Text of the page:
Global environmental problems and politics
С открытой датой
Описание мероприятияЯзык обучения: английский
This course introduces you to global environmental problems and politics; different approaches to reaching agreement about global environmental policies, including controversies between North and South.
The specific aims of this course are:
- to promote understanding of the political response to growing evidence of global environmental degradation
- to demonstrate awareness of some of the underlying uncertainties and controversies about how environmental problems should be evaluated and responded to politically, especially concerning differences between developed and developing countries
- to enhance awareness of global environmental governance as an outcome of what different actors do by evaluating the role played by key actors such as states, international organizations, transnational corporations and environmental non-governmental organisations in such governance
- to understand the emergence of environmental policies, including environmental regimes, and the specific challenges of different problems with particular reference to climate change, biodiversity loss (and its links with deforestation) and with reference to other problems such as ozone depletion
- to demonstrate some of the key political problems in achieving agreement between different nation states, and between environmental policy at different spatial scales, especially when these represent apparent challenges to economic development or local rights.
This course is assessed by a three-hour unseen written examination.
What is political about global environmental problems? Introduction to the role of states and non-state actors. The politics of calling something ‘global’; Global and systemic versus cumulative global problems; a brief history of global environmental meetings and the debates relating to sustainable development.
Environmental regimes: the example of Ozone: Discussion of regimes as a key political approach to agreement between countries; different approaches to regimes (including knowledge regimes); ozone as an example of how an early regime emerged.
Climate change: Introduction to the problem with a focus on state actors; the early agreements; IPCC and UNFCCC; Kyoto.
Climate change policies: Analysis of flexible (trading based) mechanisms, links to forests and climate, vulnerability and adaptation.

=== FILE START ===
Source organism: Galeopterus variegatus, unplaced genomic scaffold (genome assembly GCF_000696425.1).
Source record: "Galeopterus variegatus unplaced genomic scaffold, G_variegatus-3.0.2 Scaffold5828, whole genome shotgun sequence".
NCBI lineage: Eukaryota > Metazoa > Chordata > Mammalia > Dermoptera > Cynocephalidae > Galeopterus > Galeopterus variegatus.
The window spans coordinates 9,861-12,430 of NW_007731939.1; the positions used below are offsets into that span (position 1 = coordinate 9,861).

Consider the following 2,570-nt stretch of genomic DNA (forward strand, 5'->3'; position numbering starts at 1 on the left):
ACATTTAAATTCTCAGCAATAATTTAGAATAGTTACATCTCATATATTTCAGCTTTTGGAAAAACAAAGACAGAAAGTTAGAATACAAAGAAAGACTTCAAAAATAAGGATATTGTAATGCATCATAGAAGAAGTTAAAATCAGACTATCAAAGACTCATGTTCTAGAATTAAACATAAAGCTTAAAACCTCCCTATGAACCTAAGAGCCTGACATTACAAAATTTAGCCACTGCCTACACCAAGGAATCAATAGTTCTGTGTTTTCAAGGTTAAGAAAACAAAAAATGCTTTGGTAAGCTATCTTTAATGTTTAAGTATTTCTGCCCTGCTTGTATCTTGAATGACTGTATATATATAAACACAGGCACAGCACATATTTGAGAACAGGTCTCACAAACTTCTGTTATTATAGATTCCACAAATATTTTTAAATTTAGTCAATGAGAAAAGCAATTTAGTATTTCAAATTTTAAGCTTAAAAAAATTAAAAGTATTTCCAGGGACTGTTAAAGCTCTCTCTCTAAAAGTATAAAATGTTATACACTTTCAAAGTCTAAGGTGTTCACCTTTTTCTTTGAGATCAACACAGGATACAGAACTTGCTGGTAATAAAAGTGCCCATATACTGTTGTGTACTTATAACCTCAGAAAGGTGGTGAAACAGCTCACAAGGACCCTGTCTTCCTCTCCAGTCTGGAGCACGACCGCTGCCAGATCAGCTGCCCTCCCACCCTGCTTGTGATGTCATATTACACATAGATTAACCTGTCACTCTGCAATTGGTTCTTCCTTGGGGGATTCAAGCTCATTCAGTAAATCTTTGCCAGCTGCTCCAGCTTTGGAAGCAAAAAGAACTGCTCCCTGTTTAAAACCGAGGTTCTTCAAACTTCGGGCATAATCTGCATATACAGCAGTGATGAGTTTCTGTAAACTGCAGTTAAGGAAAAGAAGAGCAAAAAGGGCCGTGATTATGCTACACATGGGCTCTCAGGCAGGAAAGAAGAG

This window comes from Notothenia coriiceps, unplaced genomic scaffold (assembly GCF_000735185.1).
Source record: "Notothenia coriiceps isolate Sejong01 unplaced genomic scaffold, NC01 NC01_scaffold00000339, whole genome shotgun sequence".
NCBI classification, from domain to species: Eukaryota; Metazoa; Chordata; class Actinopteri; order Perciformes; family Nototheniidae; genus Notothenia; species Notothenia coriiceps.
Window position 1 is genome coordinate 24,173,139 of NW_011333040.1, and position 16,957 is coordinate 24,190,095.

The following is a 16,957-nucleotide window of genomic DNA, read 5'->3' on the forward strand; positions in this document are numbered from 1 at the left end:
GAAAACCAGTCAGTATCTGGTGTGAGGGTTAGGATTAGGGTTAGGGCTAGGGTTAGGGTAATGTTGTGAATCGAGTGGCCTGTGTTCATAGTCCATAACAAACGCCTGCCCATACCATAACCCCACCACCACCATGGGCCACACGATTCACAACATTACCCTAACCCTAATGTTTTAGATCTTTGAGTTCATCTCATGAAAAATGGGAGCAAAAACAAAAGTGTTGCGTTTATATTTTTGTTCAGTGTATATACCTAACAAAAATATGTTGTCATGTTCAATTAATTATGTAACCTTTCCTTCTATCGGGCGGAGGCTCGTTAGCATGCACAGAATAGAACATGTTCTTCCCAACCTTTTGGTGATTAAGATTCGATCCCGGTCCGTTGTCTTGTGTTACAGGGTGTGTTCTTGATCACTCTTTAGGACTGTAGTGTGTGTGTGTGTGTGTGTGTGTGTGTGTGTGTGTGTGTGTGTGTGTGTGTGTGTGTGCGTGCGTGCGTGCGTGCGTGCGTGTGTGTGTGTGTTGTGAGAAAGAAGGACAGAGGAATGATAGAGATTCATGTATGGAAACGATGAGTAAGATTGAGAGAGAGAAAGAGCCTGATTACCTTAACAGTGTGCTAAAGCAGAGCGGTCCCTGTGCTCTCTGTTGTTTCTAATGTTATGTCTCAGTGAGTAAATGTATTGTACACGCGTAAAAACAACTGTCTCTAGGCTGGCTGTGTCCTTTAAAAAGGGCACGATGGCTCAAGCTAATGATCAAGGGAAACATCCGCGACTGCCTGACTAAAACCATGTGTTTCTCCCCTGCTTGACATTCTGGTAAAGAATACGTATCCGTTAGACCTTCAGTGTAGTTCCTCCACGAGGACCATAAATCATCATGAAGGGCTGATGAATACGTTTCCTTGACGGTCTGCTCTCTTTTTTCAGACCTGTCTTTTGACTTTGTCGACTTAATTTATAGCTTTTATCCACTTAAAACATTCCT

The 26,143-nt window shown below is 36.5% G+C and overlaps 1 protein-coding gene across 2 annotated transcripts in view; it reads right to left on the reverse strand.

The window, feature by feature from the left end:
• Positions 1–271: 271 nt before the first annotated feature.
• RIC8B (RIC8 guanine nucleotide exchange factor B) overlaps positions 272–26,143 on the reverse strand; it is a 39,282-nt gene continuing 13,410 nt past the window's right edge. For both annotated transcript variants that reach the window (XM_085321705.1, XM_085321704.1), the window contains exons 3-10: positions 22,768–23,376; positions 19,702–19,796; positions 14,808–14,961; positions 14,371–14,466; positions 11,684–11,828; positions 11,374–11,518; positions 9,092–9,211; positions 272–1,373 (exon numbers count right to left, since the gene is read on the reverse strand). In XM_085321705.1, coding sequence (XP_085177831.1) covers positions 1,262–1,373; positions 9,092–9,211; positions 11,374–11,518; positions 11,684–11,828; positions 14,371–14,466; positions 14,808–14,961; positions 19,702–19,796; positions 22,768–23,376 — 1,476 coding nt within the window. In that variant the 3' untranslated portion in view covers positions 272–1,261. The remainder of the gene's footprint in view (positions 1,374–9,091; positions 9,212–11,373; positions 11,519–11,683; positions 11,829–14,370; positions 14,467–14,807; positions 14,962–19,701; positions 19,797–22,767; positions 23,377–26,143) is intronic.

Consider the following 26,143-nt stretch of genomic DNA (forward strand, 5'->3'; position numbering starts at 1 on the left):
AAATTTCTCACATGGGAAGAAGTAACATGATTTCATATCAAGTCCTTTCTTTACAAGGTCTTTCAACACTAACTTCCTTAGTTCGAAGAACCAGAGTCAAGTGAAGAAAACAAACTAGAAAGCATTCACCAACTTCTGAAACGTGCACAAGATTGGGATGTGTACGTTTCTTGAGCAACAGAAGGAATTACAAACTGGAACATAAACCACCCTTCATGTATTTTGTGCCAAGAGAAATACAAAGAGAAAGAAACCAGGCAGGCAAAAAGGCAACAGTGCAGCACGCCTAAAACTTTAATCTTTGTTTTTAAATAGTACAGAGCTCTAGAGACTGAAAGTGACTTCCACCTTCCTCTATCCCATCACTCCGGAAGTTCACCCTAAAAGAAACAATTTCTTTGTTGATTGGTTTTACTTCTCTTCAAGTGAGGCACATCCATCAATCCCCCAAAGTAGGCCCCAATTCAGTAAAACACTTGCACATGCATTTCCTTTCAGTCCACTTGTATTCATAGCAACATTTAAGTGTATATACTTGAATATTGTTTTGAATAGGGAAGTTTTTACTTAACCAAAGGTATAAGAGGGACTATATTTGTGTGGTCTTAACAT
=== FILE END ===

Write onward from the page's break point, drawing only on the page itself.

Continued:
Business and international environmental governance: Discussion of role of business in the development of climate change policy and other governances, private-environmental governance, neo-gramscian analysis.
Technology transfer and environment: The importance of the technology. How can technical solutions be extended in developing countries, what needs to be done?
World Bank and Global Environment Facility: Analysis of two key global institutions of global environment; an analysis of what they have done and the major criticisms.
Trade and environment: the example of Genetically Modified Organisms: Summary of debates for and against trade; the ways in which environment was addressed under GATT and WTO; some famous disputes; the Cartegena Protocol on Biosafety.
Non-governmental organisations: Summary of debates about NGOs and some examples of big NGOS in relation to Climate Change and other topics.
Biodiversity: Biodiversity; summary of key issues and the difficulty of measurement and control; the emergence of CITES and CBD as examples of biodiversity policy.
Forests: Why forests are different from biodiversity; timber and logging; the problem of logging and illegal logging; the role of people’s groups in forest politics; connections with climate change policies
Conclusion: rethinking global environmental politics: The role of states, non-states, and expertise in environmental policy; which models of global governance work best?
At the end of the course and having completed the essential reading and activities students should be able to:
- explain the basic political dilemmas and challenges of calling environmental problems ‘global’ and seeking ‘global’ solutions to them
- describe different approaches to constructing environmental regimes, including approaches based on nation states in cooperation or in conflict; or the role of so-called ‘knowledge actors’ such as scientists and nongovernmental organisations (NGOs) in creating consensus
- critically discuss the manner in which the emergence of sustainable development as a core concept of international initiative reflects and responds to dominant political and economic interests
- describe the diverse problems of addressing climate change and declining biodiversity through multi-faceted policy approaches such as international treaties, national regulation and civil society activity
- explain the importance of trade in achieving international agreement of standards and practices, and the dilemmas faced when regulating trade in environmental goods and services that have uncertain and contested environmental impacts
- assess the role played by key international organisations linked to the United Nations in the promotion of global environmental regimes and global environmental governance in general
- describe and assess the main debates surrounding the role of NGOs in global environmental politics
- describe and assess some of the dilemmas of implementing global environmental policy at the local level, such as in biodiversity conservation.
Требования к поступающим:
If taken as part of a BSc degree, courses which must be passed before this course may be attempted:
- GY1009 Human Geography or
- IR1011 Introduction to international relations or
- SC1021 Principles of sociology or
- PS1114 Democratic politics and the State or
- PS1172 Introduction to political science or
- SC1179 Contemporary sociology in a global age